I'm looking into designing a board for a robotics application that is going to be spinning very quickly, and am wondering if there is anything special to take into account. It's going to be in the ballpark of 6000rpm, with the edge of the board 50mm from the center. That's a constant acceleration of around 2000g, with shocks of a couple times that. If I shock mount the board, that would reduce the sudden acceleration but not the rotational one.

What should I do differently from normal PCB design? Would through hole be better than surface mount? Which way should I orient the board, so that the acceleration is parallel to the board (preferable) or perpendicular? Which way should I orient components? Would conformal coating or potting be a good idea? I'd prefer not to, both for repairability and because of the weight. At what kind of accelerations would the component internals themselves start to break?

Also, maybe this is the wrong place to ask this, but what's the best orientation for a lithium polymer pouch battery in this environment?

  • \$\begingroup\$ I found this question helpful, though it relates to sudden shock as opposed to a constant acceleration and does not answer many of the questions. \$\endgroup\$
    – ahalekelly
    Commented Mar 11, 2014 at 19:16
  • \$\begingroup\$ The less momentum components have, the better. Make sure your substrate doesn't flex. CALCE at UMD calce.umd.edu is a whole department about electronics testing and more! \$\endgroup\$
    – HL-SDK
    Commented Mar 11, 2014 at 19:23
  • \$\begingroup\$ I know of research projects at my university that use almost exclusively flex PCB for high-stress situations like this; mostly because of the lower mass and better compliance to flexing of component leads. \$\endgroup\$
    – user36129
    Commented Mar 11, 2014 at 19:36
  • \$\begingroup\$ Mount only the parts you must have, on the board. A perpendicular coil can form a transformer replacing the battery. \$\endgroup\$ Commented Mar 23, 2014 at 16:59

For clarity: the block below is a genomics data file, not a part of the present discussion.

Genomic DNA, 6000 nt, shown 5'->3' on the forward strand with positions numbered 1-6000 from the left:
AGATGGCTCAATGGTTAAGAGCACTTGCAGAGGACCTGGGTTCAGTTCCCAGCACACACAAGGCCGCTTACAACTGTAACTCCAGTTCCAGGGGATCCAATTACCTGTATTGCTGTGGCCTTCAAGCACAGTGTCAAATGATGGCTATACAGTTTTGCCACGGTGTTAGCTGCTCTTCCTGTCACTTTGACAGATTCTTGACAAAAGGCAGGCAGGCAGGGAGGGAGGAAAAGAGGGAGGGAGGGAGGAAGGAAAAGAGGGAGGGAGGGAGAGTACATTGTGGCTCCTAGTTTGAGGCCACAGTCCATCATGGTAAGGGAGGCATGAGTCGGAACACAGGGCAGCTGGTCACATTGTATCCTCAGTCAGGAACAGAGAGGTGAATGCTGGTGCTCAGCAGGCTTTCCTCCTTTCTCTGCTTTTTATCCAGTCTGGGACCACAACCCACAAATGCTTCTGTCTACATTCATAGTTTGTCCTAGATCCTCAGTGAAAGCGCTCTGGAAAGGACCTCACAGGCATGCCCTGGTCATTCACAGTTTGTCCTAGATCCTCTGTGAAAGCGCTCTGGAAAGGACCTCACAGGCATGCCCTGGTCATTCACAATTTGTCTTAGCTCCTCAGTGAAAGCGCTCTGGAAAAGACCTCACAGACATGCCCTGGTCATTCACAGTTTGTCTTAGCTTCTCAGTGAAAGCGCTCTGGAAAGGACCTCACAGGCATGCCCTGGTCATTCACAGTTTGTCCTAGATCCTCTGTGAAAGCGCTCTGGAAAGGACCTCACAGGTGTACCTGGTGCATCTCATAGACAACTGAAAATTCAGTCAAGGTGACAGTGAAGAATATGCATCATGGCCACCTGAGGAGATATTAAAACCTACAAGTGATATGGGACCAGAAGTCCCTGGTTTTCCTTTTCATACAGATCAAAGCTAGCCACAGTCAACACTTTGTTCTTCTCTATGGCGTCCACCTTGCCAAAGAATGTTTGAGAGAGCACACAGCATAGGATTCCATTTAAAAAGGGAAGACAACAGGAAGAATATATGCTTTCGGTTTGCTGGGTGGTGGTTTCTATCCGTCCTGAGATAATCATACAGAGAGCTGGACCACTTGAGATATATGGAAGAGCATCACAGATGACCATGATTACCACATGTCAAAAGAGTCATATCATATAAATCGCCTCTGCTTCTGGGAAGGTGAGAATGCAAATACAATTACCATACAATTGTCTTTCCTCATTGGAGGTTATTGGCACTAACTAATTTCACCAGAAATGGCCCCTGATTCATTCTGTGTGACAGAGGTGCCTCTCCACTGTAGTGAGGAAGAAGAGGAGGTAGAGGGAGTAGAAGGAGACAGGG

1 Answer 1


The best advice I can give you is keep heavy stuff along the centreline. This also applies to xtal oscillators you may be using. You might also want to ensure that the mass of elements you use are balanced about the centreline of spin or you might get some heavy-duty vibration.

For small/low mass SMT components surface mount is fine but it might be worth considering glue to add extra bonding - not too much of course because the glue has mass.

Over about 10,000 g we tend to solid pot the electronics and we've not had a problem with jobs shipped over many years up to g forces over 20,000. Connectors (inter-board PCB stuff) can be a bit flaky so use those with turned pins and multi-leaf contacts (at least three).

There is a company in the US called Statek that make hi-G xtals - not cheap but if you want peace of mind I'd consider using them. Alternatively, look at Linear Technology's array of silicon oscillators - they not bad (and no moving parts other than the electrons) - I've been testing one across temperature recently and it stayed within 10 ppm/degC across 60degC.

I've never known the internal wires on a chip to fail. We always try to make sure the acceleration pushes the components onto the PCB but sometimes this is not feasible and then we pot stuff. I believe, at 6000g you should be OK not potting.

Also, It might be worth doing a spin-test on the finished article to check for vibration and anything going wrong. We do that with all our kit. Vibration we fix just like a tyre fitter does - small weights aren't preferred so we usually drill small amounts of metal off the outer casings.

  • \$\begingroup\$ That's an interesting point about XTAL's. If spun (or otherwise accelerated) fast enough, is there measurable physical distortion of the crystal? If so, how does it affect piezo-electric behaviour - variations in frequency, amplitude, phase, duty cycle? \$\endgroup\$
    – markt
    Commented Mar 12, 2014 at 1:43
  • \$\begingroup\$ Artillery shells with smart fuses experience 30,000+ g's. "RADAR" fuses go back to the tube days. Vibration (Jerk in physics terms - the derivative of acceleration da/dt) is a bigger problem over time. The instantaneous forces from da/dt can be crazy big. #andy aka what are you making :-) \$\endgroup\$ Commented Mar 12, 2014 at 3:31
  • \$\begingroup\$ @C.TowneSpringer - telemetry monitoring modules to go on rotating machines like when testing jet engines. Lots of strain gauge inputs and thermocouple inputs. All digitized and transmitted off the rotor at stupidly high data rates! \$\endgroup\$
    – Andy aka
    Commented Mar 12, 2014 at 8:15
  • \$\begingroup\$ @Andyaka Very cool. I worked at Boeing for a while in the old days. All the test wire was orange - so it didn't get left behind I think. Also very long sapphire light pipes to look at insides of GE engines. Neat stuff. \$\endgroup\$ Commented Mar 13, 2014 at 0:08

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